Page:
Part of this process might also be helping them master interviewing skills so they come across to the employer as a good prospect for the job.

If you are coaching them around this issue I found the book "ACED: Superior Interview Skills to Gain an Unfair Advantage to land Your Dream Job"  full of useful information and hints.

I recommend you check out these two resources for helping your clients present themselves well and get that job.

2. Recovering from redundancy

Job redundancy can mean that your client will need  more help than just exploring new career options. Depending on the circumstances, their confidence may also need restoring. Even if there are glowing references and a payout with redundancies, there is often an emotional cost that can leave a person feeling fragile and disillusioned.  

This is where your life coaching skills will really come into play as you help restore their confidence and motivation.

My Recommended resources when working with career coaching clients affected by redundancy.

If you DO choose to become a career coach you'll find the chapter on "Cleaning Up Old Failed Goals" in my book Be Your Own Goals Coach invaluable.  It is particularly  useful for clients who have a lot of negative thoughts about themselves after redundancy.  Read my summary of my book  Be Your Own Goals Coach  As a taster I have included  some useful hints from the book you can use to help your clients  make the right choices around their next job career.   

And career coach Steve Preston has written an excellent book Winning Through RedundancySix Steps to navigate your way to a brighter future.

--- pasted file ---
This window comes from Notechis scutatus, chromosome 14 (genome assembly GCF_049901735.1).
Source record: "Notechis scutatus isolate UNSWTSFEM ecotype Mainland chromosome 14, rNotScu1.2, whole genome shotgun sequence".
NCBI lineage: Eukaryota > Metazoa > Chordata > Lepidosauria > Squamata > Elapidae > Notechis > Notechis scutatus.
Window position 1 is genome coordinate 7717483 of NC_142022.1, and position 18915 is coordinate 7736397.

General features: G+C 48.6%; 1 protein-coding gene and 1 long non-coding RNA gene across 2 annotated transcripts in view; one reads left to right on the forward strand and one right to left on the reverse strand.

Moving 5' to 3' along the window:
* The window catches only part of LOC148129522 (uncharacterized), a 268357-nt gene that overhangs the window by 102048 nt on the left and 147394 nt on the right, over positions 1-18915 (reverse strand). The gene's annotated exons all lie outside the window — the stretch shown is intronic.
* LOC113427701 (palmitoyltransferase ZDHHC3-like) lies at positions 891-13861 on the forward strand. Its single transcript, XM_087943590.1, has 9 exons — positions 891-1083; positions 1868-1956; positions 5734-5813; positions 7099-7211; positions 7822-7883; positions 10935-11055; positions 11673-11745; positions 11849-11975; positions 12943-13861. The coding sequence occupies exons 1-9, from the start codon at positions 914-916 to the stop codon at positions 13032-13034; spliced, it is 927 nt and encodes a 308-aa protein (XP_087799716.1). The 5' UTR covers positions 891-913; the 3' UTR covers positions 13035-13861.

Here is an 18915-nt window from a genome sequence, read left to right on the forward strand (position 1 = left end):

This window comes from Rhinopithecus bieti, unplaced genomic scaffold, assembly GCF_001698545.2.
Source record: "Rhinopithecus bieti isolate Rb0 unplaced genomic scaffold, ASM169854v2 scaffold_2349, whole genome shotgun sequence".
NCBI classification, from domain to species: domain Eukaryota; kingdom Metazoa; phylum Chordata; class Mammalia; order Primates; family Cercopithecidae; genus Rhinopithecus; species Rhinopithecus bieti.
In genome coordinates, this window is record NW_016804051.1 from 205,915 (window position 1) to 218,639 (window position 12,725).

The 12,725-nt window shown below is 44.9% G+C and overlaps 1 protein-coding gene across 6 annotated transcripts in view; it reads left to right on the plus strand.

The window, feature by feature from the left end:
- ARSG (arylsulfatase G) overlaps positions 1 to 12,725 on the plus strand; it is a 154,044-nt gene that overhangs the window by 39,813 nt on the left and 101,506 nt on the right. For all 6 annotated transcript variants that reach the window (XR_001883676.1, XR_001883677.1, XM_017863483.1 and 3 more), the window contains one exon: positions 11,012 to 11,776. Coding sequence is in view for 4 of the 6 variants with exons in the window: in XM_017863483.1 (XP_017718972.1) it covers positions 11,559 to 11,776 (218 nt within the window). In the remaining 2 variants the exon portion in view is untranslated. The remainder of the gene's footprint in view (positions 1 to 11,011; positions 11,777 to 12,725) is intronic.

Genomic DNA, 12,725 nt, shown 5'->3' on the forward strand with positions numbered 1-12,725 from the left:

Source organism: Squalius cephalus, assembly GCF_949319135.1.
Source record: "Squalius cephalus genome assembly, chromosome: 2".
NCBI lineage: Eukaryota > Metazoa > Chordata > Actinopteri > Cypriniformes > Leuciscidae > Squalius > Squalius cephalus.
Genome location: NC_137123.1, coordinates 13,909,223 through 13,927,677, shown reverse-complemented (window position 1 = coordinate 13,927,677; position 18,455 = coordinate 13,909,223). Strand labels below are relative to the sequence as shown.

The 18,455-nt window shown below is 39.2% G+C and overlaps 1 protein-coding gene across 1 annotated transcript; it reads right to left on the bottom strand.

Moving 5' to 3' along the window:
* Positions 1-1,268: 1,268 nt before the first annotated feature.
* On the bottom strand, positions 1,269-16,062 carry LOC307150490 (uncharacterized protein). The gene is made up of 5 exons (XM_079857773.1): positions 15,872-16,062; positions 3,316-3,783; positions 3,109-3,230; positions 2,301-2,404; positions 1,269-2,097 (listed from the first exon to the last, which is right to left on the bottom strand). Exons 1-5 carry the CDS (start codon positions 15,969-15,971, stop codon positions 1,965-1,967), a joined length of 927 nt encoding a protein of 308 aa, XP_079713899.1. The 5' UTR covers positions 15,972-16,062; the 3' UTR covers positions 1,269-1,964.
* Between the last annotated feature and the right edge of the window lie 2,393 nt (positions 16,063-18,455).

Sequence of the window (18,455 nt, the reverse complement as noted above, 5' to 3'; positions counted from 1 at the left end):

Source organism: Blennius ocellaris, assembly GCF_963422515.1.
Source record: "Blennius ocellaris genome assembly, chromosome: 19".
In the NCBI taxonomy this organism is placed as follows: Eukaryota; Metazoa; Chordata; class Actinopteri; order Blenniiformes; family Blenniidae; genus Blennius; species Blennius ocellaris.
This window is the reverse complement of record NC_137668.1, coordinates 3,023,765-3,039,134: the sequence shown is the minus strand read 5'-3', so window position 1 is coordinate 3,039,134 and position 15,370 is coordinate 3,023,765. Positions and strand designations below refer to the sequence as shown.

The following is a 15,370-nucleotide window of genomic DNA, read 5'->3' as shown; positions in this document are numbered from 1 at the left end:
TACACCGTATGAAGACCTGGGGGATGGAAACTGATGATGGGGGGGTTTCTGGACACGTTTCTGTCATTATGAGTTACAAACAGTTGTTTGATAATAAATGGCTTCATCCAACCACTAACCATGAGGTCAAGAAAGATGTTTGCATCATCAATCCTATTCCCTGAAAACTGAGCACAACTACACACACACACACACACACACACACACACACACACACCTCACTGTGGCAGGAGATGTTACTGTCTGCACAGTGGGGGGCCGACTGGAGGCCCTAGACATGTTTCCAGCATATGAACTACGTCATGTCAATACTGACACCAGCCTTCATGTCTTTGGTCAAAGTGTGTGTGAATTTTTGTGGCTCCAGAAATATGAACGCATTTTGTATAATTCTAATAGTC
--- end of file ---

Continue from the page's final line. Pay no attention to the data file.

3. Career change or advancement

Times have changed when it comes to defining a work path that continues, perhaps for decades. Not so long ago people were expected to get a job when they left school and stay there, until retirement.  if you had changed  jobs regularly you could be labelled unstable!

Nowadays, as employees evolve and discover new paths, it’s seen as quite OK and even encouraged and desirable to change direction and employment many times in your working life!

I am sure no one left school wanting to become a life coach, yet, here you are!

The client may come to you because he or she feels like a round peg in a square hole. Or their current occupation seemed like a good idea at the time, (or they were pushed into it by parents or peers) and they now feel it it’s time for change to a more authentic career. 

Alternatively, someone who comes to you for career coaching may be an executive who is quite satisfied with their career path and how they are going.

They may just want to improve their communication and relationship skills, get some tips on time management and maybe to master  How and When to Delegate so they can accelerate up the career ladder to where they know they belong.

You can find more about finding your niche as a career coach by following  my colleague Cindy Schulson's free step by step system to identify your niche which is available on her website.

4. 'Empty Nesters' and Retirees

'Empty Nesters', those parents whose children have been their life but have now left home, are often looking for adult life and career coaching to find a new and fulfilling direction to fill the gap.

Same goes for people who have retired from their long time job but still want to be part of the workforce, maybe by owning a small business or consulting from their years of expertise and experience.

These are growing niches with plenty of opportunity for the career life coach.

Marc Miller's book Repurpose Your Career : A Practical Guide For baby Boomers, is also worth a look. 

His own story is fascinating and the book is specifically targeted to Baby Boomers -  a growing coaching niche for career coach.

5. School leavers or college graduates

When you become a career coach you will often have young clients who, after all the stress and strain of exams need help working out their next steps.

Even with good passes, school leavers are often still unsure of their first career path and need career life coaching to help them get clarity and decide which direction to take in either further education or a job.